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Got Customer Data? 6 Reasons To Avoid A Customer Loyalty Programme

by Simon Spyer on Mar 26, 2015 9:48:00 AM

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6 Reasons To Avoid A Customer Loyalty Programme

Competitive pressures and  can make investing in a customer loyalty programme feel like common sense. 

And there may be very good reasons why you should consider it: it may give you something to shout about and acquire new customers and it may give your business a customer focus to unite behind.

But if you already have customer data - you know who your customers are, can contact them and know how they interact with your brand - then there are six very good reasons to avoid investing in a customer loyalty scheme.

Customer Data

First let's define what we mean by customer data.

We define it as any personal information that a customer has given you. Email address, postal address, data of birth, policy renewal date and so on.

You will normally have a customer identifier (reference number) associated with each customer and which links each piece of information to a customer.

And a set of permissions that the customer gave when they provided information - agreeing to you holding their data, using the data to communicate and perhaps to sharing it with third parties.

Why You Could Need a Loyalty Programme 

If you have customer contact information (telephone number, email address etc) then our argument is that you wouldn't normally need a loyalty scheme.

The loyalty programme will just be an expensive mechanism for collecting the same information.

If you don't have customer data, and it fits with your strategic marketing objectives, then you could consider a loyalty programme.

However, you should also consider more distinctive ways of adding value to your customers in order to encourage them to share their information and allow you to build a relationship.

6 Reasons To Avoid A Loyalty Programme

So if you have customer data, then the rule of thumb is to avoid a loyalty scheme for these reasons:

#1. They Are Expensive 

Set up costs are high, particularly if you have points as a currency (which will be a liability on your balance sheet). You need to be very confident that the cost:benefit is worth it.

You may be giving away value to customer segments that you don't need to (see #5 below).

#2. You Are Locked In

Once you have launched, it's very difficult to take away a programme away.

Consider the impact if your busines priorities or marketing objectives change.

#3. It's Not Relevant To Your Customers

They have already shared their data with you so what else are you going to offer them?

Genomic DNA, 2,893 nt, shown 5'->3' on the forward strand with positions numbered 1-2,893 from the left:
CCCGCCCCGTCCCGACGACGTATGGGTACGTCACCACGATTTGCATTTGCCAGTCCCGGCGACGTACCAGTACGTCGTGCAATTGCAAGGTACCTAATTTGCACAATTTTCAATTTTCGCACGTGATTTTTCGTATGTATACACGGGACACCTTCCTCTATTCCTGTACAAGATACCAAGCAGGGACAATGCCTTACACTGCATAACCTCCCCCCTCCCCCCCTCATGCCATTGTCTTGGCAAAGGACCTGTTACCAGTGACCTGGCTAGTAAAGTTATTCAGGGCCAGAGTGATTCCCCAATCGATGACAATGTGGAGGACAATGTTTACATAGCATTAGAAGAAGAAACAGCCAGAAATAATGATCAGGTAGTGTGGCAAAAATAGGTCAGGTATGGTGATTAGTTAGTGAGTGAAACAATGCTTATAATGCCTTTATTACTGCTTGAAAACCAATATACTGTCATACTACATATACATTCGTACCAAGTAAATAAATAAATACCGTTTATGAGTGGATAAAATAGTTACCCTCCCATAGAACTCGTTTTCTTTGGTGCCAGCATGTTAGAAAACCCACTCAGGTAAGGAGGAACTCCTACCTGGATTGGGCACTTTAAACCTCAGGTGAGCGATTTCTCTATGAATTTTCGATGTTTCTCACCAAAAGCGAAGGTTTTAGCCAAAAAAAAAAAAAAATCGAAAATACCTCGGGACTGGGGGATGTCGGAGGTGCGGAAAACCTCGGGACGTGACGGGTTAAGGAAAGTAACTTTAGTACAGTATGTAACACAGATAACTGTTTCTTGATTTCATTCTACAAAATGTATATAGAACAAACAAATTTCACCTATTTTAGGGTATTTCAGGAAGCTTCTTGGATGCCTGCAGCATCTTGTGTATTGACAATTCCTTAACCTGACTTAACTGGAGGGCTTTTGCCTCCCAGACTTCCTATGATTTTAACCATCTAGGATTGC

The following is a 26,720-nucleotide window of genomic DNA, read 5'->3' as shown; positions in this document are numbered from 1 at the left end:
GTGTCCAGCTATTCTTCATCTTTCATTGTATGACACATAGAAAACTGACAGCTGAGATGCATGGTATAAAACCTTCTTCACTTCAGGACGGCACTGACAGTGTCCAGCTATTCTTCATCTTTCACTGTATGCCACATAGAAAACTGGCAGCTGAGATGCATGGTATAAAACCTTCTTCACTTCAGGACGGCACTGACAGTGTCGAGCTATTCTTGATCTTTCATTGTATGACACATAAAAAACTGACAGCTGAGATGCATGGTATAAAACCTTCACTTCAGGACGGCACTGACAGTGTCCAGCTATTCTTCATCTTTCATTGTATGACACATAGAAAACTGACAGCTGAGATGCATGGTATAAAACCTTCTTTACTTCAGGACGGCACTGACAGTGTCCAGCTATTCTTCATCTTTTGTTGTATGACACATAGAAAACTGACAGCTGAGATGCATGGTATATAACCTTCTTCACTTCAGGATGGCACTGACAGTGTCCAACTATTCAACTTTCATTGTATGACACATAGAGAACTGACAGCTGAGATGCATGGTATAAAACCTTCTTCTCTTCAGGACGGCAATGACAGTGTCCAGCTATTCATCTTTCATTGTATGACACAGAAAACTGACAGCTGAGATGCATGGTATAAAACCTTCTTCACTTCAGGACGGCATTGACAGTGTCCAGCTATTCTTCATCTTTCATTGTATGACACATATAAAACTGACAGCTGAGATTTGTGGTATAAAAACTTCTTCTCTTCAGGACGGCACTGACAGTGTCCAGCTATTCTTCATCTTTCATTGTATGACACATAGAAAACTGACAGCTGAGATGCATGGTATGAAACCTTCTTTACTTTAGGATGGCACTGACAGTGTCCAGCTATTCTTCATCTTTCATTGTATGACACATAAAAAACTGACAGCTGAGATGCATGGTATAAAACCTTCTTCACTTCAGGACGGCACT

If your customers have an infrequent relationship with you then finding a meaningful reason for them to engage with you.

Introducing a programme could even damage your value proposition if it's based on more than giving incentives or discounts to customers.

#4. Me Too

Competitive pressures are unlikely to be significant enough to justify a scheme for the reasons above.

Indeed, if competitor pressures are the main driver behind your interest in a programme then there are 2 scenarios:

  • Your efforts will be considered as 'me too' and unlikely to have the expected return
  • Or, it will cost you even more to differentiate or get out if it doesn't work

#5. It's a blunt instrument

You have to give away value to all customers, regardless of their true loyalty, potential and whether they would have transacted with you anyway.It's A Battle For Share of Wallet

If you are in a mature category where there are very few 'new' customers entering the market, then the likelihood is that you have or have had a relationship with the vast majority of customers.

Share of Wallet is the name of the game. In such a category a loyalty scheme will be give away value to potentially deal hungry customers.

#6. They Are Difficult To Test

All of the reasons above point to needing to test thorughly before rolling out.

But in this instance it's not so straightforward: many of the set up costs will have to be incurred, it's difficult to introduce the proposition you really want to test if you then have to take it away and it can be hard to contain who the programme is available to. 

So What Are The Alternatives

Well, if you fall into the 'have customer data' group then consider highly relevant and personal offers. They will be much more meaningful to you customers and you will have significantly more control.

And if you don't have customer data then think about more innovative propositions that enable you to capture it. 

10 Ways To Maximise Customer Loyalty


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This post was written by Simon Spyer

Co-founder & Insight Partner at Conduit, professional insight-monger, dad, lover of all sport and Spurs.

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